The 1998 amendments significantly expanded the situations in which native title rights are extinguished permanently.  In my view, the breadth and permanency of extinguishment of native title is unnecessary. 

Amendments should be made to limit extinguishment to current tenure extinguishment and repeal the provisions that validate past extinguishment. This would do away with many substantive and procedural issues that arise when the parties come to deal with extinguishment.

Finally, I will turn the importance of agreements made under the Act.

Agreements made under the right to negotiate provisions, and Indigenous Land Use Agreements, are the door for many Indigenous peoples’ participation and engagement in the economy.

However, as Neva Collings pointed out in her article in the journal, the current scope for native title to contribute to economic development is problematic and should be remedied.

A number of articles in the journal discuss these issues, including by Tony McAvoy who highlighted the problems claimants may face if they are required to progress a claim at the same time as negotiating under the right to negotiate provisions

However Minister Macklin wrote in her article about a new government policy, which will look at how benefits from agreements made under the Act can be made to last for generations. I have recommended to government that the best way to achieve this is through ensuring Indigenous parties to agreements have access to the necessary expertise required to negotiate the best agreement possible. 

One way to do this would be for the Government to establish and fund a register of experts which Native Title Representative Bodies and claimants could access to negotiate the best agreements.

These are just a few of the possible improvements that could be made to the native title system to make it more accessible to Indigenous people; more just and equitable in its operation; and bring it into line with some of Australia’s international human rights obligations.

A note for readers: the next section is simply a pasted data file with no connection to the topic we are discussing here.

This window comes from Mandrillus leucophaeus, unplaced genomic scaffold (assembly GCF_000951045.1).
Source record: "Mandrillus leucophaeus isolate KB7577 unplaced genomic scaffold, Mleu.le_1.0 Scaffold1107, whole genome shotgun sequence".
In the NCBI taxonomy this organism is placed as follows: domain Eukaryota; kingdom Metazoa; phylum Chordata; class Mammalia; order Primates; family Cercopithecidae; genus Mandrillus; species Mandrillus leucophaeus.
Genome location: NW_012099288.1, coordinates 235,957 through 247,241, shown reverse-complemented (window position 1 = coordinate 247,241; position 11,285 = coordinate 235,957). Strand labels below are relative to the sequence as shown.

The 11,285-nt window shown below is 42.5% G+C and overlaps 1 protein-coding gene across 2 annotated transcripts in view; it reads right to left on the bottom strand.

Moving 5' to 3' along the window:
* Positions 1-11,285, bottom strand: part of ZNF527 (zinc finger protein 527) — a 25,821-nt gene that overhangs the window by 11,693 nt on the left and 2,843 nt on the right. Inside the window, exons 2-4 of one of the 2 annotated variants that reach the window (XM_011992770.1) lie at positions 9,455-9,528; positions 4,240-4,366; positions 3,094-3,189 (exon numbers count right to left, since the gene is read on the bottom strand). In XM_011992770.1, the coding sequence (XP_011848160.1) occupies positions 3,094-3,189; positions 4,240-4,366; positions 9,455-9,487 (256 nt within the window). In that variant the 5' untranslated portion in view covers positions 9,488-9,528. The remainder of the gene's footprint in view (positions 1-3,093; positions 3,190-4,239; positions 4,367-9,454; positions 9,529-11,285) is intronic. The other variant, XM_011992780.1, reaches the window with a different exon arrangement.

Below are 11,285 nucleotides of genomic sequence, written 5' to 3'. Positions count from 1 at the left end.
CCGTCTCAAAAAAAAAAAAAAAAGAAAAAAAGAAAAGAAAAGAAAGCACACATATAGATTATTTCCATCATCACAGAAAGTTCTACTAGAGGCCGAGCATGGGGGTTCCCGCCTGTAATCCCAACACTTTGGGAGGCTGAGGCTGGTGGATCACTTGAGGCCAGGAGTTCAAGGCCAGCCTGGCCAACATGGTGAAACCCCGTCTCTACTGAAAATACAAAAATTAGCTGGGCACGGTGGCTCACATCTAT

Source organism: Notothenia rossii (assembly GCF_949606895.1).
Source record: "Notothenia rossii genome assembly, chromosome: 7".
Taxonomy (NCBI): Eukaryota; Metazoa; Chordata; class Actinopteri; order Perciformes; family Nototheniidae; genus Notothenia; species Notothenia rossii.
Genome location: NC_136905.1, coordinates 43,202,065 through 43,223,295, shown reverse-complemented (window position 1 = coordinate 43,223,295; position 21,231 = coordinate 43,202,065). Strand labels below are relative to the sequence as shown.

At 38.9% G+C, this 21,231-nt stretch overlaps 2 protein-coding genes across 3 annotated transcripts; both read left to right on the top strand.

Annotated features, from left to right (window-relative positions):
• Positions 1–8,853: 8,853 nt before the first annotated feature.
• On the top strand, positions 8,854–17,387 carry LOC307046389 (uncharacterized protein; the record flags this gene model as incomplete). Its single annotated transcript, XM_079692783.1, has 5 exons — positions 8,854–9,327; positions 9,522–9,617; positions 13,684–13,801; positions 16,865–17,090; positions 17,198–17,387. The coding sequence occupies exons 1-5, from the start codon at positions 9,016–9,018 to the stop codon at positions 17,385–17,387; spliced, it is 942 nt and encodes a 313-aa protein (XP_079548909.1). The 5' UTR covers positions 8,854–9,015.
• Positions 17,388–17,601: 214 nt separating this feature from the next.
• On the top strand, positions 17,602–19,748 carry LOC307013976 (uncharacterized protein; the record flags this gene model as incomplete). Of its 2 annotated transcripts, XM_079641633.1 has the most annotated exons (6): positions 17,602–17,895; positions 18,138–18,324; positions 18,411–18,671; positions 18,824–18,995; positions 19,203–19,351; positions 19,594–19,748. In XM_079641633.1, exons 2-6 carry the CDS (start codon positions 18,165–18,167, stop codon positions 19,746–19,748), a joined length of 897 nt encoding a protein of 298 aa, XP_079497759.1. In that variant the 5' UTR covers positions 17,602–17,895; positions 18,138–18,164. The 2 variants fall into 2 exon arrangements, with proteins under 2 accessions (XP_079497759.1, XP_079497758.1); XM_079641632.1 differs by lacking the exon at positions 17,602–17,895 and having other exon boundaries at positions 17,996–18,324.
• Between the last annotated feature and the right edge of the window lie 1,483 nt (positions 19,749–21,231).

There are many more I could mention. There are issues with the right to negotiate, compulsory acquisition, compensation, and, as Monica Morgan and Alex Reilly pointed out in their compelling articles in the journal, the consequences of applying the rules of evidence to native title claims.

All of these hurdles are significant, but can be addressed if the government is willing.

When he was introducing the Native Title Amendment Bill in the House of Representatives last month, the Attorney-General said that ‘native title is about more than just delivering symbolic recognition’, it ‘is an opportunity to create sustainable, long-term outcomes for Indigenous Australians.’1

Although some such outcomes have been achieved through native title in its first 15 years, they are the exception, not the rule. But if the government does want to realise the opportunity that native title provides to create sustainable long-term outcomes, then the articles in this edition of Reform provide a good starting point. 

There is a great deal of collective knowledge and experience of the native title system, which many people are willing to proffer to government so that the system can be improved. Some of those experiences are now written in one place – this edition of Reform.    

And so I am excited to launch this journal today. And I am particularly eager for the Government to take this journal and use all of the knowledge and experience within its pages to ensure we realise the rights of Australia’s Indigenous peoples.

Thank you to the Australian Law Reform Commission for putting together this body of work, and thank you to the authors for your contribution to this important discussion on native title law in Australia.

And please remember, from self respect comes dignity, and from dignity comes hope.

Thank you.

[1] Attorney-General, ‘Rudd Government introduces legislation to improve the native title system’ (Media Release, 19 March 2009). At